Jieun Baek, a second-year master of public policy student from California, was elected president of the student government last week with 56 percent of the vote. Her opponent, Shashank Shukla, a mid-career master of public affairs student, received 44 percent of the vote.
Baek will serve with executive vice president-elect Maggie Williams, also an MPP2, who played an active role in student government the previous year.
In an interview with The Citizen, Baek said she was “extremely excited and humbled.”
“I am deeply appreciative of my classmates and friends who have been supportive and instructive along the way,” she added. “I look forward to working with as many colleagues as possible to make this a rich year for the HKS community.”
Sixty-five percent of Kennedy School students voted in the election. Given the other commitments students face, the turnout was impressive, said Karly Schledwitz, an MPP2 who serves on the Student Government Elections Committee.
“We’re glad so many people engaged in the process and we hope more continue to be involved this year and next year. The student government is a great way to give back to the school,” Schledwitz said.
“While Jieun is both passionate and a visionary, she also has the capacity to boil these qualities down to work,” fellow MPP2 Tim McDonald said of Baek’s election. “She knows how to move things, to make progress.”
Last year, Baek co-chaired several active student groups, including the Diplomacy Professional Interest Council and the North Korea Study Group, and served as an IGA Fellow for the Belfer Center. Williams served as vice president of student activities and interim student government president.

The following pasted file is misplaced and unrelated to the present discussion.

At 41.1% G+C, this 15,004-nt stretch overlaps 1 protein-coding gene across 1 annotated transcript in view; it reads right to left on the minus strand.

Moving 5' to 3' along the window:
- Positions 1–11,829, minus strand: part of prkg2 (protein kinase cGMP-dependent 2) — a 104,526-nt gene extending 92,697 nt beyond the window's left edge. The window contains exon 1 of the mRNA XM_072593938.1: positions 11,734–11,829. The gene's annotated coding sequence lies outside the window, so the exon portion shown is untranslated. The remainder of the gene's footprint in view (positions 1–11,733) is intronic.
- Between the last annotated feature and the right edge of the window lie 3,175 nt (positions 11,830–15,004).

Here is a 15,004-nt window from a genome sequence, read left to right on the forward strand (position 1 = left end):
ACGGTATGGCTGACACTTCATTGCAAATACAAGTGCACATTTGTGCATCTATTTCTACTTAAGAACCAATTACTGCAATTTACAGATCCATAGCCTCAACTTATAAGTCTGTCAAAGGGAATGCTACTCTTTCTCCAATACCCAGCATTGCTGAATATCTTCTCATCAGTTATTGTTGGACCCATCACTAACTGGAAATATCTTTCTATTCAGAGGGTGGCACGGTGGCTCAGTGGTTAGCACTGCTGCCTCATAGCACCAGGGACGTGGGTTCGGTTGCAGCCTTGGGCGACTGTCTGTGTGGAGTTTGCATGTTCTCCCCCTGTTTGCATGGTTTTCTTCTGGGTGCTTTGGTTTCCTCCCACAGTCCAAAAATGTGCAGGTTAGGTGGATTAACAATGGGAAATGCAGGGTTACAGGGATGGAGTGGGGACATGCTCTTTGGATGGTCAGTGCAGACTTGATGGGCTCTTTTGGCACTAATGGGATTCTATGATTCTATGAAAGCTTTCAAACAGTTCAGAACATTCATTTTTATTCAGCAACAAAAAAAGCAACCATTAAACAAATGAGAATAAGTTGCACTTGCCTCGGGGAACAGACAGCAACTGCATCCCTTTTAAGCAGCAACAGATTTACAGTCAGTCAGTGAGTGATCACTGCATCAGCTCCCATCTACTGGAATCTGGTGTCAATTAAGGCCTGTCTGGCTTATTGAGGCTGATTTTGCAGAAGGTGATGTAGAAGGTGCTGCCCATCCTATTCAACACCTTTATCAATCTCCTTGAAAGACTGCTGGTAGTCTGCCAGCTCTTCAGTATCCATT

The MPP2 duo ran on a platform of creating a more cohesive community where relationships go beyond the “resume pitch” and become lasting friendships and networks.
“HKS students are each other’s biggest asset, and we want to strengthen the HKS community to make your experience at Harvard and our network after graduation as rich and meaningful as possible,” Baek and Williams wrote in their candidate statements.
“We have seen what has worked and what has failed, and have figured out ways in which we can realistically improve our collective experience both this year at HKS, and after we all move onto bigger things,” they added. “We want to implement a real vision for how meaningful we can make this coming year.”
Despite a technical glitch in the poll on Monday night, the student government election was free of the errors that plagued prior HKS elections. In 2011, the entire election had to be recast after one student recognized there were more votes than students enrolled. And, in 2012, a miscommunication on campaign finance threatened to cut short a run-off election.
Asked what the Student Government Elections Committee did this year to ensure a successful election, Schledwitz said they held information sessions for candidates and met with the HKS administration to learn “best practices.”
Though the Kennedy School had four contested races in this year’s student government election, there are still eight vacant spaces (see sidebar).
Those still interested in serving on the student government can contact Baek at firstname.lastname@example.org.